Nikunj Shah

Nikunj Shah

1574214892

Getting started with Natural Language Processing using Node.js

Introduction

The internet facilitates a never-ending creation of large volumes of unstructured textual data. Luckily, we have modern systems that can make sense of this kind of data.

Modern computer systems can make sense of natural languages using an underlying technology called NLP (natural language processing). This technology can process human language as input and perform one or more of the following operations:

  • Sentiment analysis (Is it a positive or negative statement?)
  • Topic classification (What is it about?)
  • Decide on what actions should be taken based on this statement
  • Intent extraction (What is the intention behind this statement?)

Natural language processing (NLP) is a subfield of linguistics, computer science, information engineering, and artificial intelligence concerned with the interactions between computers and human (natural) languages, in particular how to program computers to process and analyze large amounts of natural language data.

Significant implementations of NLP aren’t too far from us these days as most of our devices integrate AI (artificial intelligence), ML (machine learning) and NLP to enhance human-to-machine communications. Here are some common examples of NLP in action:

  1. Search engines: One of the most helpful technologies is the Google Search engine. You put in text and receive millions of related results as a response. This is possible because of the NLP technology that can make sense of the input and perform a series of logical operations. This is also what allows Google Search to understand your intent and suggest the proper spelling to you when you spell a search term incorrectly.
  2. Intelligent virtual assistants: Virtual assistants such as Siri, Alexa, and Google Assistant show an advanced level of the implementation of NLP. After receiving verbal input from you, they can identify the intent, perform an operation and send back a response in a natural language.
  3. Smart chatbots: Chatbots can analyze large amounts of textual data and give different responses based on large data and their ability to detect intent. This gives the overall feel of a natural conversation and not one with a machine.
  4. Spam filter: Have you noticed that email clients are constantly getting better at filtering spam emails out of your inbox? This is possible because the filter engines can understand the content of emails — mostly using Bayesian spam filtering — and decide if it’s spam or not.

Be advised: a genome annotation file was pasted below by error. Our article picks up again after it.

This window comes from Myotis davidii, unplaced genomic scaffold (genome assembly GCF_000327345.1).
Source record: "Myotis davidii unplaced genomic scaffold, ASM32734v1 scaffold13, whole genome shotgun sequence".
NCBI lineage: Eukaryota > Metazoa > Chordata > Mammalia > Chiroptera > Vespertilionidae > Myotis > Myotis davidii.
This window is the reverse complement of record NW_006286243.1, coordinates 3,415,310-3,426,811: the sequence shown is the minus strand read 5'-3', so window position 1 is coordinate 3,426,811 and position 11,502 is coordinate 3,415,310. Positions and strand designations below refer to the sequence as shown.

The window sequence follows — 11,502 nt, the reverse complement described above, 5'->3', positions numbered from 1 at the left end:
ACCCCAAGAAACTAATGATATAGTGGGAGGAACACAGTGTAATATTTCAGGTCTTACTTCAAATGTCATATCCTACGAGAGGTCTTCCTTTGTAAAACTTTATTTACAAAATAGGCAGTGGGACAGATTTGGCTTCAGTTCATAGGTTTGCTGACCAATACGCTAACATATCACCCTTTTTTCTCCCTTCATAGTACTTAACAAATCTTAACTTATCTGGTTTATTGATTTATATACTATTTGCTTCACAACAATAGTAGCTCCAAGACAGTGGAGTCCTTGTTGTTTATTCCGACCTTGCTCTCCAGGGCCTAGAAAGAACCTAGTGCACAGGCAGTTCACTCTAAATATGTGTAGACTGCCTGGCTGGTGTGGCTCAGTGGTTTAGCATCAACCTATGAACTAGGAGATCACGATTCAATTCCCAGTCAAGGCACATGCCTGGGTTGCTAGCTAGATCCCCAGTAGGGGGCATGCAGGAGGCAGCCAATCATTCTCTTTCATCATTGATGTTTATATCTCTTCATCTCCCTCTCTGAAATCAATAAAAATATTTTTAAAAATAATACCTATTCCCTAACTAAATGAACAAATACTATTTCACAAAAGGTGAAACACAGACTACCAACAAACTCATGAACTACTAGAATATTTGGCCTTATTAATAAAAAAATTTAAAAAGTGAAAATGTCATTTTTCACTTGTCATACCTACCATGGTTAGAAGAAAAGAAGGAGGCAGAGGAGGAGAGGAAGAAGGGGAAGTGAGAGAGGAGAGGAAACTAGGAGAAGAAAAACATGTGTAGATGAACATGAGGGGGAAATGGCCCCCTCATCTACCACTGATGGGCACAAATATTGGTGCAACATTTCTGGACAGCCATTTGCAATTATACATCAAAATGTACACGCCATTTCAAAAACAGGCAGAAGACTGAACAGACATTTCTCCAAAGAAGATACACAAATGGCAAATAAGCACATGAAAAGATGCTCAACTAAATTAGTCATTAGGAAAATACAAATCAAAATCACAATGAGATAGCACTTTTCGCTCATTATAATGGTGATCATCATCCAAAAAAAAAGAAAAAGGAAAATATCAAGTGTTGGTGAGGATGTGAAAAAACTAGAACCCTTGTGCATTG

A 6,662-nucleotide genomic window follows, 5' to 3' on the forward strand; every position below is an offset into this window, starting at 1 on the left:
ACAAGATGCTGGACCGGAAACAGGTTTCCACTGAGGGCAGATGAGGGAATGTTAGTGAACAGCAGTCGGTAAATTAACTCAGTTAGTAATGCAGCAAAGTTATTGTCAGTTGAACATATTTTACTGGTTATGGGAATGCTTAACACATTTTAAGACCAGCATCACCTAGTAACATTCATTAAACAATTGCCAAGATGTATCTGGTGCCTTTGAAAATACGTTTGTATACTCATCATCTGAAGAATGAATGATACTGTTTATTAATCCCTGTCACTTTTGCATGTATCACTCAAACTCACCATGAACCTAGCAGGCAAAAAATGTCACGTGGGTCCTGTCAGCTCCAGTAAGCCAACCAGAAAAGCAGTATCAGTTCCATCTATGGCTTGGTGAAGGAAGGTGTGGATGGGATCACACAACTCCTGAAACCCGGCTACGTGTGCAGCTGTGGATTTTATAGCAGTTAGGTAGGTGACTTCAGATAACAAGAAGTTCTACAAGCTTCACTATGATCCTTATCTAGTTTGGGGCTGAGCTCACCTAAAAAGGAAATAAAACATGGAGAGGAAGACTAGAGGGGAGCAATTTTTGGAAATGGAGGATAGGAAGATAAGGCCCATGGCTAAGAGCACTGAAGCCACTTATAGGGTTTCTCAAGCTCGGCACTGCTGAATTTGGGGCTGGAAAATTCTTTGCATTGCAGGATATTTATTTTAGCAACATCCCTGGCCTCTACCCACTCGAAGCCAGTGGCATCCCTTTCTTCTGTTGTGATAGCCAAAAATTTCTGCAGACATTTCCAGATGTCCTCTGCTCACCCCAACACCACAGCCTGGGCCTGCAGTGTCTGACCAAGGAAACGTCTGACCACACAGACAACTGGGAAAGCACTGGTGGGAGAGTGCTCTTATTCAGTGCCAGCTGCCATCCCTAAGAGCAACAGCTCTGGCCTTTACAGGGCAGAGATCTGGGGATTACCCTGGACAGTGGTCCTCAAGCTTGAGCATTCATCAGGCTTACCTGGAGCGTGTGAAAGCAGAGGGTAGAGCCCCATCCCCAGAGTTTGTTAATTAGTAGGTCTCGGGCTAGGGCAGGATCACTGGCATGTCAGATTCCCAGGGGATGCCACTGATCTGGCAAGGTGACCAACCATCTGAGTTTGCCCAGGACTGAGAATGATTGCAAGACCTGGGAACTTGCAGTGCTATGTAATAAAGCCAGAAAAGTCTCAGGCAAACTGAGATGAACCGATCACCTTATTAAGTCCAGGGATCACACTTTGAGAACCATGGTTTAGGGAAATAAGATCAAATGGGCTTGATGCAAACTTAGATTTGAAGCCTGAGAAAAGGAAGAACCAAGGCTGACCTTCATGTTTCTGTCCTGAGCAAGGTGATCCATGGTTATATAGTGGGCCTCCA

The use cases above show that AI, ML, and NLP are already being used heavily on the web. Since humans interact with websites using natural languages, we should build our websites with NLP capabilities.

Python is usually the go-to language when the topic is NLP (or ML and AI) because of its wealth of language processing packages like Natural Language Toolkit. However, JavaScript is growing rapidly and the existence of NPM (Node Package Manager) gives its developers access to a large number of packages, including packages to perform NLP for different languages.

In this article, we will focus on getting started with NLP using Node. We will be using a JavaScript library called natural. By adding the natural library to our project, our code will be able to parse, interpret, manipulate, and understand natural languages from user input.

This article will barely scratch the surface of NLP. This post will be useful for developers who already use NLP with Python but want to transition to achieve the same results with Node. Complete newbies will also learn a lot about NLP as a technology and its usage with Node.

Prerequisite

  1. Basic knowledge of Node.js
  2. A system that is set up to run Node code

To code along with this article, you will need to create an index.js file and paste in the snippet you want to try then run the file with Node.

Let’s begin.

Installation

We can install natural by running the following command:

npm install natural

The source code to each of the following usage examples in the next section is available on Github. Feel free to clone it, fork it or submit an issue.

Usage

Let’s learn how to perform some basic but important NLP tasks using natural.

Tokenization

Tokenization is the process of demarcating and possibly classifying sections of a string of input characters. The resulting tokens are then passed on to some other form of processing. The process can be considered a sub-task of parsing input.

For example, in the text string: The quick brown fox jumps over the lazy dog

The string isn’t implicitly segmented on spaces, as a natural language speaker would do. The raw input, the 43 characters, must be explicitly split into the 9 tokens with a given space delimiter (i.e., matching the string " " or regular expression /\s{1}/).

Natural ships with a number of smart tokenizer algorithms that can break text into arrays of tokens. Here’s a code snippet showing the usage of the Word tokenizer:

// index.js

var natural = require('natural');
var tokenizer = new natural.WordTokenizer();

console.log(tokenizer.tokenize("The quick brown fox jumps over the lazy dog"));

Running this with Node gives the following output: